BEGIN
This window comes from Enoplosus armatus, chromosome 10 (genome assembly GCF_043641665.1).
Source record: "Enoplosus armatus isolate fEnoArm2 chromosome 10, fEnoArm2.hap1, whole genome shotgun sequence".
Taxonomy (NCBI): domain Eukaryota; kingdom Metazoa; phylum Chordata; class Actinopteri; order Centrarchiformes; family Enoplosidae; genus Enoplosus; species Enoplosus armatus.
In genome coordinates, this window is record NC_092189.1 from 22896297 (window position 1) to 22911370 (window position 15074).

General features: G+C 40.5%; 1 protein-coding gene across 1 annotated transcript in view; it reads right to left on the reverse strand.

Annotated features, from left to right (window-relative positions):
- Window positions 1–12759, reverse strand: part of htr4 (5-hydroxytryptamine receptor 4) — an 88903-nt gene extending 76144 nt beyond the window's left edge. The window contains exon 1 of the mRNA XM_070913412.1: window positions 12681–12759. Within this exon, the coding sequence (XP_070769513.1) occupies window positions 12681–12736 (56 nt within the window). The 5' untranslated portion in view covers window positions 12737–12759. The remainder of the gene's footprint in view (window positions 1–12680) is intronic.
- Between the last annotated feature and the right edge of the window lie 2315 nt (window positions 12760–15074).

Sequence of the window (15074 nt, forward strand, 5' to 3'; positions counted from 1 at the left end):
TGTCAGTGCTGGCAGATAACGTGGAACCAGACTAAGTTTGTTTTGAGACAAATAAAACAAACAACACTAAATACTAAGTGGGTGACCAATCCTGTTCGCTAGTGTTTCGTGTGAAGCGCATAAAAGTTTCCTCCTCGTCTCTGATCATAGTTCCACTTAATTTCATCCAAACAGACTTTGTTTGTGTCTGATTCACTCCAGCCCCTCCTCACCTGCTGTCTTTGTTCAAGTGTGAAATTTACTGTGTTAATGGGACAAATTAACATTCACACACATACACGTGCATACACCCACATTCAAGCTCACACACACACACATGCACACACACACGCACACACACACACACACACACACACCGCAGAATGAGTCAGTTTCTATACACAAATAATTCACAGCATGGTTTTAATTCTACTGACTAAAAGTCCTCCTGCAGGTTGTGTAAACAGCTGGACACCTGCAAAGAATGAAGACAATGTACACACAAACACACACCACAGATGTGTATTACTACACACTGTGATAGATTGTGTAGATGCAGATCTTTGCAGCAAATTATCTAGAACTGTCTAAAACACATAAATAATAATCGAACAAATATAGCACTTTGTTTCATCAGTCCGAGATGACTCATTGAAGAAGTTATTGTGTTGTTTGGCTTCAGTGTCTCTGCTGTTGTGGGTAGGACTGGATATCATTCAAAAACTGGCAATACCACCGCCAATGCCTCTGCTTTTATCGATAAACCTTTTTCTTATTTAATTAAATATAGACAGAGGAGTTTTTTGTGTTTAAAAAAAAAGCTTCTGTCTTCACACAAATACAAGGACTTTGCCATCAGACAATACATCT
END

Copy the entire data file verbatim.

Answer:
This window comes from Enoplosus armatus, chromosome 10 (genome assembly GCF_043641665.1).
Source record: "Enoplosus armatus isolate fEnoArm2 chromosome 10, fEnoArm2.hap1, whole genome shotgun sequence".
Taxonomy (NCBI): domain Eukaryota; kingdom Metazoa; phylum Chordata; class Actinopteri; order Centrarchiformes; family Enoplosidae; genus Enoplosus; species Enoplosus armatus.
In genome coordinates, this window is record NC_092189.1 from 22896297 (window position 1) to 22911370 (window position 15074).

General features: G+C 40.5%; 1 protein-coding gene across 1 annotated transcript in view; it reads right to left on the reverse strand.

Annotated features, from left to right (window-relative positions):
- Window positions 1–12759, reverse strand: part of htr4 (5-hydroxytryptamine receptor 4) — an 88903-nt gene extending 76144 nt beyond the window's left edge. The window contains exon 1 of the mRNA XM_070913412.1: window positions 12681–12759. Within this exon, the coding sequence (XP_070769513.1) occupies window positions 12681–12736 (56 nt within the window). The 5' untranslated portion in view covers window positions 12737–12759. The remainder of the gene's footprint in view (window positions 1–12680) is intronic.
- Between the last annotated feature and the right edge of the window lie 2315 nt (window positions 12760–15074).

Sequence of the window (15074 nt, forward strand, 5' to 3'; positions counted from 1 at the left end):
TGTCAGTGCTGGCAGATAACGTGGAACCAGACTAAGTTTGTTTTGAGACAAATAAAACAAACAACACTAAATACTAAGTGGGTGACCAATCCTGTTCGCTAGTGTTTCGTGTGAAGCGCATAAAAGTTTCCTCCTCGTCTCTGATCATAGTTCCACTTAATTTCATCCAAACAGACTTTGTTTGTGTCTGATTCACTCCAGCCCCTCCTCACCTGCTGTCTTTGTTCAAGTGTGAAATTTACTGTGTTAATGGGACAAATTAACATTCACACACATACACGTGCATACACCCACATTCAAGCTCACACACACACACATGCACACACACACGCACACACACACACACACACACACACCGCAGAATGAGTCAGTTTCTATACACAAATAATTCACAGCATGGTTTTAATTCTACTGACTAAAAGTCCTCCTGCAGGTTGTGTAAACAGCTGGACACCTGCAAAGAATGAAGACAATGTACACACAAACACACACCACAGATGTGTATTACTACACACTGTGATAGATTGTGTAGATGCAGATCTTTGCAGCAAATTATCTAGAACTGTCTAAAACACATAAATAATAATCGAACAAATATAGCACTTTGTTTCATCAGTCCGAGATGACTCATTGAAGAAGTTATTGTGTTGTTTGGCTTCAGTGTCTCTGCTGTTGTGGGTAGGACTGGATATCATTCAAAAACTGGCAATACCACCGCCAATGCCTCTGCTTTTATCGATAAACCTTTTTCTTATTTAATTAAATATAGACAGAGGAGTTTTTTGTGTTTAAAAAAAAAGCTTCTGTCTTCACACAAATACAAGGACTTTGCCATCAGACAATACATCT